Baroness Emmuska Orczy is best known for her novel The Scarlet Pimpernel (I had fun reading it several years back) as well as a number of sequels which followed (which I haven't read, but may someday). But did you know she also wrote mysteries? She even created more than one sleuth, though I think she only wrote short stories and not full length novels (I could be wrong on this count). Lady Molly of Scotland Yard is an interesting creation. How could I pass up the story, "The Fordwych Castle Mystery" when I read this description?
"Lady Molly is one of the great female rivals of Sherlock Holmes, a formidable figure who never fails her reader."
"The ornate descriptions and perfumed Victorian sentiment are a reminder of popular Romantic literature, while the feminist spirit of the Lady herself looks across generations."
The story concerns the death of a servant freshly arrived from India with her young mistress who has come to England to be with her sister and aunt. There are hints of a sibling rivalry, one being dark and swarthy and the other a pale English rose, one slight and petite and the other athletic and indifferent. One sister is set to inherit the family title and property while the other lays claim to it. Red herrings abound. It's all set in a country house where the mischief has caused gossip and innuendo amongst the villagers.
An inquest is held, statements are given, questions asked. The verdict returned by the jury is "wilful murder against some person or persons unknown." But for all that Scotland Yard is unable to crack the case and catch the murderer, so Lady Molly is called in. Much like Sherlock Holmes its through deductive reasoning that she points her finger in the right direction. The "clues" such as they are, are all there though there isn't really anything in the way of actual sleuthing as the reader of the classic detective story knows it.
"Surely the Fordwych Castle Mystery, as it was universally called, was a case which more than any other required feminine tact, intuition, and all those qualities of which my dear lady possessed more than her usual share."
"With the exception of Mr. McKinley, the lawyer, and young Jack d'Alboukirk, there were only women connected with the case."
But just who is Lady Molly, is what I want to know, and how exactly did she do it--find the killer? Halfway through the story it dawned on me I had missed reference to the narrator. So, not just who is Lady Molly, but who is telling the story. Lady Molly's trusty sidekick is, Mary. There is a bit of the divide and conquer between the two women and the suspects. There is a lot of setting the scene and explaining the lineage of the Duplessis family. Some confusion from Lady Molly's male colleagues but then she swoops in and saves the day. And the killer might just be someone you don't expect.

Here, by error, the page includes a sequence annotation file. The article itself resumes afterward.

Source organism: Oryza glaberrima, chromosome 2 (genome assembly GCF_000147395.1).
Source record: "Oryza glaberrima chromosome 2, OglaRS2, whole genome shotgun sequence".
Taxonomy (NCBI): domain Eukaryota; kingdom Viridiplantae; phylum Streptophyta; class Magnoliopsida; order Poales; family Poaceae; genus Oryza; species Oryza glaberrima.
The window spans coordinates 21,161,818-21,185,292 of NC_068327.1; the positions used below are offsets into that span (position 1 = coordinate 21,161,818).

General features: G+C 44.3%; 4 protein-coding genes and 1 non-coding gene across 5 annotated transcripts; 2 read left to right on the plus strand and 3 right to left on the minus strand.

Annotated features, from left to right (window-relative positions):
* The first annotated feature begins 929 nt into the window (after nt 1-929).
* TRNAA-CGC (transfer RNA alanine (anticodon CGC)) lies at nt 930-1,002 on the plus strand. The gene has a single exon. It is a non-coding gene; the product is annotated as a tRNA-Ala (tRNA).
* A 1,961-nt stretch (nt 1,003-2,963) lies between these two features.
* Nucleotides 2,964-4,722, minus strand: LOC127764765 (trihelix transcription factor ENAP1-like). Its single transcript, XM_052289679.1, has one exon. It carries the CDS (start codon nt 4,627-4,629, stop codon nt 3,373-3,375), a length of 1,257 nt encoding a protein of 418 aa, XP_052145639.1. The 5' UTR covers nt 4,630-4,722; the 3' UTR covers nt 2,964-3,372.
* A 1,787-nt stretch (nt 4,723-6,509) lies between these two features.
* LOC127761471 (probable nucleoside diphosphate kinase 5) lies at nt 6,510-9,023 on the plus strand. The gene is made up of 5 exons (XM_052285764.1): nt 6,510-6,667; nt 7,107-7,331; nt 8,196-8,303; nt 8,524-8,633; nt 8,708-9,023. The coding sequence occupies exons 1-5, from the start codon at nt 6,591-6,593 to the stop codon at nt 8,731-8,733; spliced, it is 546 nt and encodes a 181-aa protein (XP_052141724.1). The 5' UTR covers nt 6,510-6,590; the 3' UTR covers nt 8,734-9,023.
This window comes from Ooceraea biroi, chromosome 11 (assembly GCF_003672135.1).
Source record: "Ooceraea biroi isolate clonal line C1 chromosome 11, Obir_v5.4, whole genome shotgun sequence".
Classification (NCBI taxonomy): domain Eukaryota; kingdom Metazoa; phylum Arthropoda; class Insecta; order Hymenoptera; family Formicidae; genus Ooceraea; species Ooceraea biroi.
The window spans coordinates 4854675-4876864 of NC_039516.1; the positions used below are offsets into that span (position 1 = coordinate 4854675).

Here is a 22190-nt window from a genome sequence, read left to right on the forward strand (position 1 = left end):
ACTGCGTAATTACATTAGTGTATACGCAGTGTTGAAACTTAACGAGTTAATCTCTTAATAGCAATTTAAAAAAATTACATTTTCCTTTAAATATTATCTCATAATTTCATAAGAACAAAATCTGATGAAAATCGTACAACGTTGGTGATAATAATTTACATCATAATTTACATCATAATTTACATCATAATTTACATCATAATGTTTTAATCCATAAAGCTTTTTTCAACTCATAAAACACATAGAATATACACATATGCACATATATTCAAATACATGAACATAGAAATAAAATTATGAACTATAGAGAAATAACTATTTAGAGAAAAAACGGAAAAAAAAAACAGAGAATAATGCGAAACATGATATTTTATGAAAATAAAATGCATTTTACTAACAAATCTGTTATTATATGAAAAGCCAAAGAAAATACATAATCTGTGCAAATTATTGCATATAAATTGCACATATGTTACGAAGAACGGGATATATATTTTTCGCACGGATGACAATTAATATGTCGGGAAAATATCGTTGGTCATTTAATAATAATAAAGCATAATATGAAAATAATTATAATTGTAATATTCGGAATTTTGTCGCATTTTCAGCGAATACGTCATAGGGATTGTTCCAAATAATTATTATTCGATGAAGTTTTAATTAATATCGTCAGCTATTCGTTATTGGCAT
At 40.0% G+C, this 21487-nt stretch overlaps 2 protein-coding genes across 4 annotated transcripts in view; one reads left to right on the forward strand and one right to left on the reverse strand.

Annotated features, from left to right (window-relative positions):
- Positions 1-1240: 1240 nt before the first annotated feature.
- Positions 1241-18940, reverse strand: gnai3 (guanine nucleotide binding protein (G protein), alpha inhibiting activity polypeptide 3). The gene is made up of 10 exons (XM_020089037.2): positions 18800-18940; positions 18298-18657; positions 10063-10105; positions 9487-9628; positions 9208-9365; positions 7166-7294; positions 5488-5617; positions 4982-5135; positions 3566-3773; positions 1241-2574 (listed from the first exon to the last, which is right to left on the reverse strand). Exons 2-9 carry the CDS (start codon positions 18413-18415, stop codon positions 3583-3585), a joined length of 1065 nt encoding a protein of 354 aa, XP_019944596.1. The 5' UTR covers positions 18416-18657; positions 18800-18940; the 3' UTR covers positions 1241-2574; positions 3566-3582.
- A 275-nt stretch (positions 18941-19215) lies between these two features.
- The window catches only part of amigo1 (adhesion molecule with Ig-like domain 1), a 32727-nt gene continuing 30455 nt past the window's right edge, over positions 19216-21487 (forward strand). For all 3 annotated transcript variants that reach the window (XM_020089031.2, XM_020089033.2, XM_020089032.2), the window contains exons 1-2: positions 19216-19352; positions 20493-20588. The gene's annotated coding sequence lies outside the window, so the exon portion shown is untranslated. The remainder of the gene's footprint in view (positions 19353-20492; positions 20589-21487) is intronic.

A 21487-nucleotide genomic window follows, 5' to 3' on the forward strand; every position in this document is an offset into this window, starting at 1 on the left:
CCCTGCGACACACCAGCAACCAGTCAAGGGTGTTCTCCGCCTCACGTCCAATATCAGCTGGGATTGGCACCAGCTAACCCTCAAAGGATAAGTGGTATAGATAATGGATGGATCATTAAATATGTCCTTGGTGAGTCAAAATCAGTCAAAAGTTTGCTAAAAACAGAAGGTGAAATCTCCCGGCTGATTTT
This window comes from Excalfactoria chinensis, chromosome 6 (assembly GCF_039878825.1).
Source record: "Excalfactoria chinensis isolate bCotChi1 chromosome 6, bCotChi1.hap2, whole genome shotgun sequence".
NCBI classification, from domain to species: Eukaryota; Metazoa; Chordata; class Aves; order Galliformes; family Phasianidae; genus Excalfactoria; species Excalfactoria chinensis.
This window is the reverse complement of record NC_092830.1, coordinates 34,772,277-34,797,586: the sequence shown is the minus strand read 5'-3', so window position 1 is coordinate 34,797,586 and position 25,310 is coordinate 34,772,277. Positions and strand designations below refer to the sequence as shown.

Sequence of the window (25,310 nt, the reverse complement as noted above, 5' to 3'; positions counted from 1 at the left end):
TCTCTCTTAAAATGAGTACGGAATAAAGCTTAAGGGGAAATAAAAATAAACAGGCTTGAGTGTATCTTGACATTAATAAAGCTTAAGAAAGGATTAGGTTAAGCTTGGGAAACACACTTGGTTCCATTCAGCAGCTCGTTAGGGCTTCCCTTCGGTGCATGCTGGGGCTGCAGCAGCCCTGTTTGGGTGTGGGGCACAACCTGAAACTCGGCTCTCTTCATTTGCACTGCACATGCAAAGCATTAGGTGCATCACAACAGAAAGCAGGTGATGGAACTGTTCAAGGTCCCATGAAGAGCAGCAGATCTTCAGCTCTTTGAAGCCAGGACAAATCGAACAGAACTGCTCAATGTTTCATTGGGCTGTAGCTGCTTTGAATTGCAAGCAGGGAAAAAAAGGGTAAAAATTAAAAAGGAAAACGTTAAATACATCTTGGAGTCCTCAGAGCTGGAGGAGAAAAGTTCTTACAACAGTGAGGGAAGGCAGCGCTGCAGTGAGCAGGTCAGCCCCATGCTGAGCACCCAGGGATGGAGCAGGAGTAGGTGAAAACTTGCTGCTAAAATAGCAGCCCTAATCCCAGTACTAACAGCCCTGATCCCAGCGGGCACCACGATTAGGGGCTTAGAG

The story is part of the collection by Baroness Orczy called Lady Molly of Scotland Yard: The Complete Collection, which is hailed by the publisher as "unforgettable armchair mysteries". They reminded me a little, too, of Miss Marple who is often absent during much of the story but she always sorts it out in the end. In her case it is all down to human nature, of course. I suspect that reading more stories featuring Lady Molly must help paint a broader picture of who she is. The story was published in 1910, and I am guessing the period is meant to be roughly contemporary. It's all a bit of a tease to be honest. I enjoyed the telling, but the mystery of just who she is is almost of more interest to me than who murdered poor Roonah! I may have to 'investigate' Lady Molly further at some point.
* * * * *
This week's New Yorker story is by yet another writer who I am familiar with but have never read, Thomas McGaune. "Hubcaps" is a fairly short short story. More about this to follow . . .
* * * * *
And finally, I have a little direction of where I want to go with my short story reading for the foreseeable future, and maybe even through the rest of the year. Last week I had to stop by the university bookstore and had to take a peek at the popular reading section. It's actually fairly small but they do have a couple of bookcases with classics displayed. Fifty Great American Short Stories edited by Milton Crane caught my eye. I already own a number of anthologies like this which I have plumbed on a number of occasions, so my hopes were not high that the volume would contain much that was new to me (though I have lots left to read in what I already own). I was happily surprised to see that while the list of authors is as you would expect (with far, far too few women I might add . . . and this is common sadly in these collections) the stories are not the same ones you find in every other collection. So, more about it next weekend.
Have you read a short story lately? Nudge, nudge. You should!